5 Early Signs of Dementia

Dementia is a term used to describe the gradual loss of cognitive function that can occur as a result of neurological changes to the brain. A number of different diseases can cause dementia such as Alzheimer’s disease, Parkinson’s disease, and cardiovascular disease. Dementia  is characterized by the decline of a person’s ability to think, reason, and remember, and tends to get worse with the passage of time. Eventually, these symptoms become severe enough to interfere with daily function.

Early-Stage Indicators of Dementia

Here are several early-stage indicators or signs of dementia to watch for in yourself or those for whom you provide care:

  1. Memory Loss: One of the most common symptoms of dementia is difficulty recalling information that has been recently acquired, such as instructions, upcoming events, and dates. It is important to note that occasionally forgetting and then remembering things is normal and not due to dementia.
  2. Difficulty with Everyday Tasks: If it becomes harder to complete routine tasks, this could be an early sign of dementia. Examples include having trouble making a cup of tea, paying bills, or navigating to the grocery store.
  3. Time and Location Confusion: Judging the passage of time may prove difficult, as can remembering where a person is at any given moment. Dates in the future and past can become mixed up.
  4. Losing Track of Things: It can become more difficult to remember where things are kept, such as car keys, remote controls, documents, etc.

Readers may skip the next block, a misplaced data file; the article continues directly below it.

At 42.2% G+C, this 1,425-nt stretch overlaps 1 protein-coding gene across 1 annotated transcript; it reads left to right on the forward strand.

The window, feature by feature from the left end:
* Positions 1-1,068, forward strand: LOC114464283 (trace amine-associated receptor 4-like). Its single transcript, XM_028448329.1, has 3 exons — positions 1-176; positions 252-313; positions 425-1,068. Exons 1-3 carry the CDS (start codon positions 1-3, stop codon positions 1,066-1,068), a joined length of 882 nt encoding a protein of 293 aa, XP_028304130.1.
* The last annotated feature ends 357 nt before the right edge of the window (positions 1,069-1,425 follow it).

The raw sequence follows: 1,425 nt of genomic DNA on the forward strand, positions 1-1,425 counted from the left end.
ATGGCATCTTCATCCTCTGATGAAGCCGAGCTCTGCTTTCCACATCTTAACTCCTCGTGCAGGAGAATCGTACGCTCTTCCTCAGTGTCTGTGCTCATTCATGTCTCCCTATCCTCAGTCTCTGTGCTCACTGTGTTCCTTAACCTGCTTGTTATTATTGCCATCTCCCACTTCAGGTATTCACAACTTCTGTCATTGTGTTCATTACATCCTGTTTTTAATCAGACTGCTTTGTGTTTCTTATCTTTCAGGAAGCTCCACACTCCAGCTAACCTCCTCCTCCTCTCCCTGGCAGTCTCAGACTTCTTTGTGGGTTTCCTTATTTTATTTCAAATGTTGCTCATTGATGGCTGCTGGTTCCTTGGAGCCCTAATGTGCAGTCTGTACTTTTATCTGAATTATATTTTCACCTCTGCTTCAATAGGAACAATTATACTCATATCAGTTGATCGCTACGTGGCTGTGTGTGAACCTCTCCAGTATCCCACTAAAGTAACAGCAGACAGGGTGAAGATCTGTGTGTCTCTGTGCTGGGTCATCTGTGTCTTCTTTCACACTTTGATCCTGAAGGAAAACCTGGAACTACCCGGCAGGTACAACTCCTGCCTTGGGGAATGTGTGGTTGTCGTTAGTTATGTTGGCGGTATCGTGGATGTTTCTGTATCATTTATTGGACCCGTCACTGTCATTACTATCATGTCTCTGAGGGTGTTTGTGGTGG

5. Struggling with Writing or Speaking: Engaging in conversations can be difficult because it is hard to track what has already been said. Writing, grammar, and spelling may become harder.

Other Signs of Dementia

Other indicators can signal early signs of dementia, such as challenges with planning and problem solving, poor decision-making or judgment, and difficulty with visual perception. It is also common for people who are experiencing dementia to become disinterested in social activities. They may stop participating in hobbies or sports that involve others and may isolate themselves at home.

Although dementia is not an inevitable part of aging, age is the primary risk factor. If you are caring for a loved one who may be experiencing dementia and you are looking for local resources and support, contact our team at Windward Life Care. The help you seek is just a phone call away.